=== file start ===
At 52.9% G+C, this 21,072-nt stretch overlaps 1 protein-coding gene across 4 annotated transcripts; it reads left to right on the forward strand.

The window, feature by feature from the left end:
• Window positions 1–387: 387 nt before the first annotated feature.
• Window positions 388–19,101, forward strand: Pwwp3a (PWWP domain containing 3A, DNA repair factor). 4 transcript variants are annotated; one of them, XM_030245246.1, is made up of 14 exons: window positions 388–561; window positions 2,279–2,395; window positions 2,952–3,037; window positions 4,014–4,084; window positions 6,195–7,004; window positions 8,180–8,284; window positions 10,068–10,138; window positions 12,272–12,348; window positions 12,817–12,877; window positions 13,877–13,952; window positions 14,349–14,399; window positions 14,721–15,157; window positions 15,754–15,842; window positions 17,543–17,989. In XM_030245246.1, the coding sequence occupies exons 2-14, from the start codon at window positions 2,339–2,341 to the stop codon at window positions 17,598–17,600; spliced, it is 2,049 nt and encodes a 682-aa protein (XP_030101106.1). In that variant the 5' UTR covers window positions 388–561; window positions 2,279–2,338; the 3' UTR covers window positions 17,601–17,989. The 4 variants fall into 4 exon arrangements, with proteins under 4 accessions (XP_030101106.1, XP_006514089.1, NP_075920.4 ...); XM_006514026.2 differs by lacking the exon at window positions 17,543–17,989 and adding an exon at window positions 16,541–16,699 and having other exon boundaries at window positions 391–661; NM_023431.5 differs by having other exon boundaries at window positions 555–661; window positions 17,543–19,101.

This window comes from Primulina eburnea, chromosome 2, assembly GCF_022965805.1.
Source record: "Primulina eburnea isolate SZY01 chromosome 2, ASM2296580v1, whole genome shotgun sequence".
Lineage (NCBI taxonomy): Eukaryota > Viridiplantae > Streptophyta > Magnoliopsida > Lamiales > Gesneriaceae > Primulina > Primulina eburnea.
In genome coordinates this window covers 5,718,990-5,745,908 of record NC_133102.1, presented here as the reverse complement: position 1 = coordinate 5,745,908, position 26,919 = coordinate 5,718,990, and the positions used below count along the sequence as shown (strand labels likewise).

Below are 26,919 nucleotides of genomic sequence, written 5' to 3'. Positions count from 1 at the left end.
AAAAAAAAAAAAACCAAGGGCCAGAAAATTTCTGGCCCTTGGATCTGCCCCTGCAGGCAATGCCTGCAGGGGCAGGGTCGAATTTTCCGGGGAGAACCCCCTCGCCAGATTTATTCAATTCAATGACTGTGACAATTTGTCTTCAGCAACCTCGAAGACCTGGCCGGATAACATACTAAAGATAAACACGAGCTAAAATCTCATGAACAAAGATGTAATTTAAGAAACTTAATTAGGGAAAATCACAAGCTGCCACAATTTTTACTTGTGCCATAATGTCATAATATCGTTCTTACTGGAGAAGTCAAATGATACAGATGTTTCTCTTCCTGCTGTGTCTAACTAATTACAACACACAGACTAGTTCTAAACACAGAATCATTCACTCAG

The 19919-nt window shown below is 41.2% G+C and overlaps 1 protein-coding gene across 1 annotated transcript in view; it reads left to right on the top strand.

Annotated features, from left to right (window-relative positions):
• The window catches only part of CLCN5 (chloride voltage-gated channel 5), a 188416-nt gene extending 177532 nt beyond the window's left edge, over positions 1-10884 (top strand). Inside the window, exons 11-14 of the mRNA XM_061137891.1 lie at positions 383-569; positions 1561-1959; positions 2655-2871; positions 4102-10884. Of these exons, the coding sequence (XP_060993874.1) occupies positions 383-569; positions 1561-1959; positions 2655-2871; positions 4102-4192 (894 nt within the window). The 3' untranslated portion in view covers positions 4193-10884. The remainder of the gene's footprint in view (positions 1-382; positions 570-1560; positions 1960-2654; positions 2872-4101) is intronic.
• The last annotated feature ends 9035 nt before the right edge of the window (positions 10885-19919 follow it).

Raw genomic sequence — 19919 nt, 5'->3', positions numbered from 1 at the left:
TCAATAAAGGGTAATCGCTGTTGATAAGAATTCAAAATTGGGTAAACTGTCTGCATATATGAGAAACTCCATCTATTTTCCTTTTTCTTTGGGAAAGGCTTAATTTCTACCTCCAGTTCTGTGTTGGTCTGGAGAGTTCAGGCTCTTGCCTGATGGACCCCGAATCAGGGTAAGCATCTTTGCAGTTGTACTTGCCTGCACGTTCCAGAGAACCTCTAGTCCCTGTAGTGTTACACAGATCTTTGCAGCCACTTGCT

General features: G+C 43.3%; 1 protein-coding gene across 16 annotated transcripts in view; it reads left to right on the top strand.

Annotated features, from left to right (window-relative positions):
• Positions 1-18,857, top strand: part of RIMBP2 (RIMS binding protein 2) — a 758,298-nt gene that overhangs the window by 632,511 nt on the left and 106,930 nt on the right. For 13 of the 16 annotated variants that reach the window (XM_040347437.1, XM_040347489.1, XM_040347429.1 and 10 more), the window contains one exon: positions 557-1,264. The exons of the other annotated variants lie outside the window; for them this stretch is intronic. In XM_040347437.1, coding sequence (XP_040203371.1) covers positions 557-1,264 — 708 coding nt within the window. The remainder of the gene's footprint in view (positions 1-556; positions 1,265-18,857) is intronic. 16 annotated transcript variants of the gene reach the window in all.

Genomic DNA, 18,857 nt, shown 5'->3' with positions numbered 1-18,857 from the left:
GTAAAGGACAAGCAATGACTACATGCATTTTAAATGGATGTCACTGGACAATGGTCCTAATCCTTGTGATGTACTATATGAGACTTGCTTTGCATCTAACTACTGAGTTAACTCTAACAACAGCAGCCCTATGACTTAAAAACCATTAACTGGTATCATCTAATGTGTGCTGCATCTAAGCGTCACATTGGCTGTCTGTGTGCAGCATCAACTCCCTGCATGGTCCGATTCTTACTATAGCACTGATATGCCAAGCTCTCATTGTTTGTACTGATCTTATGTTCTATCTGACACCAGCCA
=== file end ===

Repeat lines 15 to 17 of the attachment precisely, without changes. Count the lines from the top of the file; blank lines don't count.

Raw genomic sequence — 19919 nt, 5'->3', positions numbered from 1 at the left:
TCAATAAAGGGTAATCGCTGTTGATAAGAATTCAAAATTGGGTAAACTGTCTGCATATATGAGAAACTCCATCTATTTTCCTTTTTCTTTGGGAAAGGCTTAATTTCTACCTCCAGTTCTGTGTTGGTCTGGAGAGTTCAGGCTCTTGCCTGATGGACCCCGAATCAGGGTAAGCATCTTTGCAGTTGTACTTGCCTGCACGTTCCAGAGAACCTCTAGTCCCTGTAGTGTTACACAGATCTTTGCAGCCACTTGCT

General features: G+C 43.3%; 1 protein-coding gene across 16 annotated transcripts in view; it reads left to right on the top strand.